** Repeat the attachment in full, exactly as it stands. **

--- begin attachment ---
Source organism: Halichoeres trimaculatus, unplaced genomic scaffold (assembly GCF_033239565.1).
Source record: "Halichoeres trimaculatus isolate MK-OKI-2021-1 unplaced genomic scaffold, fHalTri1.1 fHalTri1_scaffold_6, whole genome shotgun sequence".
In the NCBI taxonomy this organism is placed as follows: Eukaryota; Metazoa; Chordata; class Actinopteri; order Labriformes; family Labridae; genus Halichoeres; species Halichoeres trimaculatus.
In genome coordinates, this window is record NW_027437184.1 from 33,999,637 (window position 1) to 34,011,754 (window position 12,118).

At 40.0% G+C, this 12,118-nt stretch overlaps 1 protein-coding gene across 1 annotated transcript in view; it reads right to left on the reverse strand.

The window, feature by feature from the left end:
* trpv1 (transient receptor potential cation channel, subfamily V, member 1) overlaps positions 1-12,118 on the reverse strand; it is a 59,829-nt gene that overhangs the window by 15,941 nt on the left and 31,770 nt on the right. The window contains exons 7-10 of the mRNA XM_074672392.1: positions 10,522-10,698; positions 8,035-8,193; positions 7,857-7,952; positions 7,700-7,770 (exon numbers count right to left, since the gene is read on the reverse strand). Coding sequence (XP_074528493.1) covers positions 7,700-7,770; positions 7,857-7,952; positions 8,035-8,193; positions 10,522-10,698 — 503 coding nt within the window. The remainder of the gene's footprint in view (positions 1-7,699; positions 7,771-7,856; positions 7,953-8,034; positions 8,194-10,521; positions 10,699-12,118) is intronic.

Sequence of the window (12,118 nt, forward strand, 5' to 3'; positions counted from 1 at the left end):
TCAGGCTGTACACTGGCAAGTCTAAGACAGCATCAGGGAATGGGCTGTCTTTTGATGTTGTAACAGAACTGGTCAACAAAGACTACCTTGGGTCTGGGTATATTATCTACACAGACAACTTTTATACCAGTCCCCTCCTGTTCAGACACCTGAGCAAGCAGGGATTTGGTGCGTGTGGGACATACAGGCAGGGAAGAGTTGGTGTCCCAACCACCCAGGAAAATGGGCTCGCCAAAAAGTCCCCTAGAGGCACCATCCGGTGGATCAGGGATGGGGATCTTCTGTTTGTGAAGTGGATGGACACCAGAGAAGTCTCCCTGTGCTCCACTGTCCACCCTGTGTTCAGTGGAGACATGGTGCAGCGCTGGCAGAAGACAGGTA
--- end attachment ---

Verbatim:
Source organism: Halichoeres trimaculatus, unplaced genomic scaffold (assembly GCF_033239565.1).
Source record: "Halichoeres trimaculatus isolate MK-OKI-2021-1 unplaced genomic scaffold, fHalTri1.1 fHalTri1_scaffold_6, whole genome shotgun sequence".
In the NCBI taxonomy this organism is placed as follows: Eukaryota; Metazoa; Chordata; class Actinopteri; order Labriformes; family Labridae; genus Halichoeres; species Halichoeres trimaculatus.
In genome coordinates, this window is record NW_027437184.1 from 33,999,637 (window position 1) to 34,011,754 (window position 12,118).

At 40.0% G+C, this 12,118-nt stretch overlaps 1 protein-coding gene across 1 annotated transcript in view; it reads right to left on the reverse strand.

The window, feature by feature from the left end:
* trpv1 (transient receptor potential cation channel, subfamily V, member 1) overlaps positions 1-12,118 on the reverse strand; it is a 59,829-nt gene that overhangs the window by 15,941 nt on the left and 31,770 nt on the right. The window contains exons 7-10 of the mRNA XM_074672392.1: positions 10,522-10,698; positions 8,035-8,193; positions 7,857-7,952; positions 7,700-7,770 (exon numbers count right to left, since the gene is read on the reverse strand). Coding sequence (XP_074528493.1) covers positions 7,700-7,770; positions 7,857-7,952; positions 8,035-8,193; positions 10,522-10,698 — 503 coding nt within the window. The remainder of the gene's footprint in view (positions 1-7,699; positions 7,771-7,856; positions 7,953-8,034; positions 8,194-10,521; positions 10,699-12,118) is intronic.

Sequence of the window (12,118 nt, forward strand, 5' to 3'; positions counted from 1 at the left end):
TCAGGCTGTACACTGGCAAGTCTAAGACAGCATCAGGGAATGGGCTGTCTTTTGATGTTGTAACAGAACTGGTCAACAAAGACTACCTTGGGTCTGGGTATATTATCTACACAGACAACTTTTATACCAGTCCCCTCCTGTTCAGACACCTGAGCAAGCAGGGATTTGGTGCGTGTGGGACATACAGGCAGGGAAGAGTTGGTGTCCCAACCACCCAGGAAAATGGGCTCGCCAAAAAGTCCCCTAGAGGCACCATCCGGTGGATCAGGGATGGGGATCTTCTGTTTGTGAAGTGGATGGACACCAGAGAAGTCTCCCTGTGCTCCACTGTCCACCCTGTGTTCAGTGGAGACATGGTGCAGCGCTGGCAGAAGACAGGTA